Birds of prey such as owls, hawks and eagles that feed on rodents are at risk from secondary poisoning due to rodenticides when they eat animals that have consumed poisoned bait. The Department of Fish and Wildlife attributes hundreds of such deaths to rodenticides each year.

“Secondary poisoning of predators is a world-wide problem,” said Krysta Rogers,” a senior environmental scientist and avian specialist employed by Fish and Wildlife at its Wildlife Investigations Laboratory. “Anytime we can get the word out to the public it is important.”

This is the second owl death due to rodenticide ingestion in Glen Park in four years. In November 2012 officials performed a necropsy on another owl, whose death was also attributed to rodenticide.

Still, such occurrences are infrequent in San Francisco, said Joey Kahn, Rec and Park spokesperson. “Anytime something like this happens we investigate the situation in connection with San Francisco Animal Care & Control and California Department of Fish and Wildlife.”

The public can help

It’s likely the owl in question ate a mouse or rat that had eaten rodenticide relatively close by, as the species tends to stay close to its nests.

“Great horned owls are territorial and reside and return to certain areas,” said Rogers. “They don’t migrate like other owls. When chicks get old enough to fledge they eventually move away.”

Glen Park residents can make choices that will minimize the potential threat to local wildlife, say experts.

Fish and Wildlife’s Stella McMillin suggests non-lethal alternatives to the tamper-proof bait boxes often used near commercial properties.

“If residents would like to safeguard owls and other predatory and scavenging wildlife such as red-tailed hawks and coyotes, they should insure that any pest control business they hire is not using second-generation anticoagulants,” she said.

“Sanitation and exclusion are the best ways to control rodents. Take away anything that might attract them, pet food, seeds accumulating around bird feeders, fallen fruit, and then make sure all entry points to homes are sealed to prevent rodents from entering,” she said.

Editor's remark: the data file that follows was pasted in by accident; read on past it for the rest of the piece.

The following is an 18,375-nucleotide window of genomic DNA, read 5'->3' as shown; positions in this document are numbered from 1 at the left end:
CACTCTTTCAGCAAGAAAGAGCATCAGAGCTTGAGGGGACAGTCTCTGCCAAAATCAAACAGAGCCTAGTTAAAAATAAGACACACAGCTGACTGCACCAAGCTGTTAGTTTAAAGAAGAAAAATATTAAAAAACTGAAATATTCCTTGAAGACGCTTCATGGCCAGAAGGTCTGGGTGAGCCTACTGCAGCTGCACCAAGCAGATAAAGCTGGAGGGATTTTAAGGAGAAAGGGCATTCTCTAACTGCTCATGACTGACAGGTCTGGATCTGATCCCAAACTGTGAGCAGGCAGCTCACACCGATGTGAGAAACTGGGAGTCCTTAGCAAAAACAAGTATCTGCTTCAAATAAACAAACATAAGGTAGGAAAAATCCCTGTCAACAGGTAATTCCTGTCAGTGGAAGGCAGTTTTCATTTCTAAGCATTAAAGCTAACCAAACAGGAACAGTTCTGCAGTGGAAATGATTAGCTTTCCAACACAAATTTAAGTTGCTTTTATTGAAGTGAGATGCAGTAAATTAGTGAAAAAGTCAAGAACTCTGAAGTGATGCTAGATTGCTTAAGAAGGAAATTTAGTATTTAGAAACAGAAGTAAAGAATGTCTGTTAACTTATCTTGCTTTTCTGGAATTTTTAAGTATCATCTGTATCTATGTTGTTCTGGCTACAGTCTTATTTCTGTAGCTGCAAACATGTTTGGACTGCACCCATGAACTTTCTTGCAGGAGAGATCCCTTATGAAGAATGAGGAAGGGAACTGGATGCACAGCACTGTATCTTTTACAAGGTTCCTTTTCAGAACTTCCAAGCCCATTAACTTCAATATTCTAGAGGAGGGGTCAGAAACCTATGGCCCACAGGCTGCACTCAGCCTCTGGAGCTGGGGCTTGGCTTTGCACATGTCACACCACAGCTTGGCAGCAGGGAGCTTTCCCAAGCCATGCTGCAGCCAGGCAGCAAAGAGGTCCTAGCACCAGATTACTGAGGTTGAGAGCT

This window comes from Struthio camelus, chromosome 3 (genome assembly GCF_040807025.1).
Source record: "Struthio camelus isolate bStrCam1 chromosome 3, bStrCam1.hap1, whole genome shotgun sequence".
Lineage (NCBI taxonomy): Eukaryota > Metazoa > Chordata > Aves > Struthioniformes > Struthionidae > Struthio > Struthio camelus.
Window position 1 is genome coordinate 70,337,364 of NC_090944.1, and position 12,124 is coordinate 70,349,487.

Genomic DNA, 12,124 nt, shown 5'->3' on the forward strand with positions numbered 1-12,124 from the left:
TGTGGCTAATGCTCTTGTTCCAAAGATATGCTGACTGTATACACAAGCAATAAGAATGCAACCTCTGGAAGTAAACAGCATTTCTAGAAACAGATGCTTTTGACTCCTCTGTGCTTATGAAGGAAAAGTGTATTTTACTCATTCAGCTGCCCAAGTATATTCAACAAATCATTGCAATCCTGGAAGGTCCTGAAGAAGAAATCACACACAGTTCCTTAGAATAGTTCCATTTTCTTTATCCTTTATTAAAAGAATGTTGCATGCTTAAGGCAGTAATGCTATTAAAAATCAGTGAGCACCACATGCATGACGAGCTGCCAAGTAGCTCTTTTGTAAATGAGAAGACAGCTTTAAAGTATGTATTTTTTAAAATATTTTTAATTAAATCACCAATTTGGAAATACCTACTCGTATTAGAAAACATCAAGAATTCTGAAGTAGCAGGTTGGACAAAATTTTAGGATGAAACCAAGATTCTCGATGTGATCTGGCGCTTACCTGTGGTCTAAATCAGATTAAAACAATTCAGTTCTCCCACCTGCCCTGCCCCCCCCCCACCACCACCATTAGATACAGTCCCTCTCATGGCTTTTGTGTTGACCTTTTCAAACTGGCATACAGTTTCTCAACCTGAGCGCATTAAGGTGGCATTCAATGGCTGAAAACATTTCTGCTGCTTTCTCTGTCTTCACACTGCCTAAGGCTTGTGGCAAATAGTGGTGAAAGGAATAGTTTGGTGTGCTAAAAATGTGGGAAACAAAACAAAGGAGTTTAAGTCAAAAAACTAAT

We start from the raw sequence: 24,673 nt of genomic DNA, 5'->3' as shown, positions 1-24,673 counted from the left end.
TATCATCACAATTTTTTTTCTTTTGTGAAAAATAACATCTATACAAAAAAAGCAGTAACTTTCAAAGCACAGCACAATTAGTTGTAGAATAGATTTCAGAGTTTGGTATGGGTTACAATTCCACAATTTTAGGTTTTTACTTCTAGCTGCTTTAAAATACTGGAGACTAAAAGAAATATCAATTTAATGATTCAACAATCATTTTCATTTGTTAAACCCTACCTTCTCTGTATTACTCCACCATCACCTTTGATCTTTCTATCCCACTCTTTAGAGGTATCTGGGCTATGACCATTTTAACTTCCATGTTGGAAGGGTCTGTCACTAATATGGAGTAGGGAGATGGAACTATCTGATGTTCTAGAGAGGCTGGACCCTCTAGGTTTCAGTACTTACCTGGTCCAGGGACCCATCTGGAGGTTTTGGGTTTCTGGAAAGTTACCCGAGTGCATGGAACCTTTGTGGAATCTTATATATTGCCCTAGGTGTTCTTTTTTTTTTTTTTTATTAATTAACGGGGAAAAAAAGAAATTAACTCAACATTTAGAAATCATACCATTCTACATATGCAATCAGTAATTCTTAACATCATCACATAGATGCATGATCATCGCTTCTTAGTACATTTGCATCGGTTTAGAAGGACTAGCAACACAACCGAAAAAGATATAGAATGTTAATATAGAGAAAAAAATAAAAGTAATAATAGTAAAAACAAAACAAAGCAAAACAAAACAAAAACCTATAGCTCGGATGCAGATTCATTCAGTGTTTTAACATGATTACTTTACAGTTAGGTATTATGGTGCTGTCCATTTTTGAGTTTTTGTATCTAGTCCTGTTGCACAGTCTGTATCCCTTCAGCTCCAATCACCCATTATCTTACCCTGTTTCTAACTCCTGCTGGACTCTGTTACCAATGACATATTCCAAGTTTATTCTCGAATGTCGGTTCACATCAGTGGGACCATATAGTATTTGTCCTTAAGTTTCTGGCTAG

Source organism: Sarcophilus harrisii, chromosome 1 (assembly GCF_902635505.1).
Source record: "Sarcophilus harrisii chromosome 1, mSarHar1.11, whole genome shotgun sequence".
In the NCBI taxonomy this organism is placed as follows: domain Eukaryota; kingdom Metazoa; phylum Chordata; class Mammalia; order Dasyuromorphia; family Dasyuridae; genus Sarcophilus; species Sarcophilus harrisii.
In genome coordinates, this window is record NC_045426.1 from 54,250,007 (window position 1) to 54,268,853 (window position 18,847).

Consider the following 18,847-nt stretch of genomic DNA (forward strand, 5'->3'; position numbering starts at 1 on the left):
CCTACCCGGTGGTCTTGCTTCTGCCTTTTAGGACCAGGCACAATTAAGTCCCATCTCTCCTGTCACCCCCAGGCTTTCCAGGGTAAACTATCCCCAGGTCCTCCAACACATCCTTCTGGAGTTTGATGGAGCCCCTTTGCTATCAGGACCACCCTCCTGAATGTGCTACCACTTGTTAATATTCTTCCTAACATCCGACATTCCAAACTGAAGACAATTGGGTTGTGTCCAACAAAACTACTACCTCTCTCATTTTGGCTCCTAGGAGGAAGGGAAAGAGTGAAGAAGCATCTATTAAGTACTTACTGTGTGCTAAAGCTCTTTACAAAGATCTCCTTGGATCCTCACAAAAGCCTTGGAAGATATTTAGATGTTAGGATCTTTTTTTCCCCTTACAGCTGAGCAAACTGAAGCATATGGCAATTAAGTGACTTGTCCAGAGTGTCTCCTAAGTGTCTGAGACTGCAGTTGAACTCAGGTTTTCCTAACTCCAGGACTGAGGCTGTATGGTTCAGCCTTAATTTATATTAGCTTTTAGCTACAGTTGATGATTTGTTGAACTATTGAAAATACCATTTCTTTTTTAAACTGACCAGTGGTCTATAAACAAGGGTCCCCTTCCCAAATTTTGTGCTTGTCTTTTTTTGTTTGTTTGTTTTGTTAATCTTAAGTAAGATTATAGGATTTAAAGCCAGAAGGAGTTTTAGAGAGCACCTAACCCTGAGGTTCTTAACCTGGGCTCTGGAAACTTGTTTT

San Francisco’s Department of the Environment encourages residents to use alternatives to rid neighborhoods of rodents.

In the department’s ‘Don’t Take the Bait’ campaign in 2011, it asked 130 stores to remove the less lethal first generation products from their shelves. “One hundred stores pledged to do so,” the department’s head of safe pest management, Chris Gieger, told the Glen Park News in an email.

Others encourage residents to make safe habitats for raptors, which help keep down rodent population through their hunting.

Berkeley writer Lisa Owens Viani founded an organization called Raptors are the Solution that is dedicated to educating the public about secondary poisoning of owls, hawks and falcons.

“It is my belief that people should be given choices and there are other solutions to the rodent problem,” she said. “Raptors can’t do it alone, but if most people knew what secondary rodenticides such as brodifacoum do to raptors, they’d think twice and make the correct decisions.”

Keeping trash down and areas clear are key to reducing rodent infestations.

“We’re a messy species,” Owens Viani said. “Garbage and food on the street result in rodents, so proper sanitation is one of only several strategies.”

“But if we have to rid ourselves of rats,” she added emphatically, “then we should use snap traps.”

However she cautioned that such traps must be set carefully.

“They must be put in places, usually inside something, where other animals such as songbirds cannot be caught in them,” she said.

One Glen Park resident is doing his part to encourage birds of prey to take up residents here for a little localized rodent control.

Richard Craib has lived on Turquoise Way for 52 years. His Diamond Heights backyard abuts Glen Canyon and some years ago he took matters into his own hands. He built a number of barn owl boxes and placed them on the eastern slopes of Glen Canyon adjacent to Crags Court and Berkeley Way.

“I’d hear them hooting at night,” said Craib, a member of Friends of Glen Canyon Park. The smaller owl species shares the canyon with great horned owl. “Barn owls can eat four or five mice a night,” said Craib.

In fact, the barn owl has a much more prodigious appetite. A single barn owl, smaller than the great horned owl and sometimes prey for it, can consume 3,000 rodents in a single four-month period, nature’s efficacious alternative to indiscriminate killing by second generation rodenticides.

Craib barn owl box

Glen Park resident Richard Craib inspecting a barn owl box he placed near the park to encourage the rodent-eating birds of prey to take up residence. Photo by Murray Schneider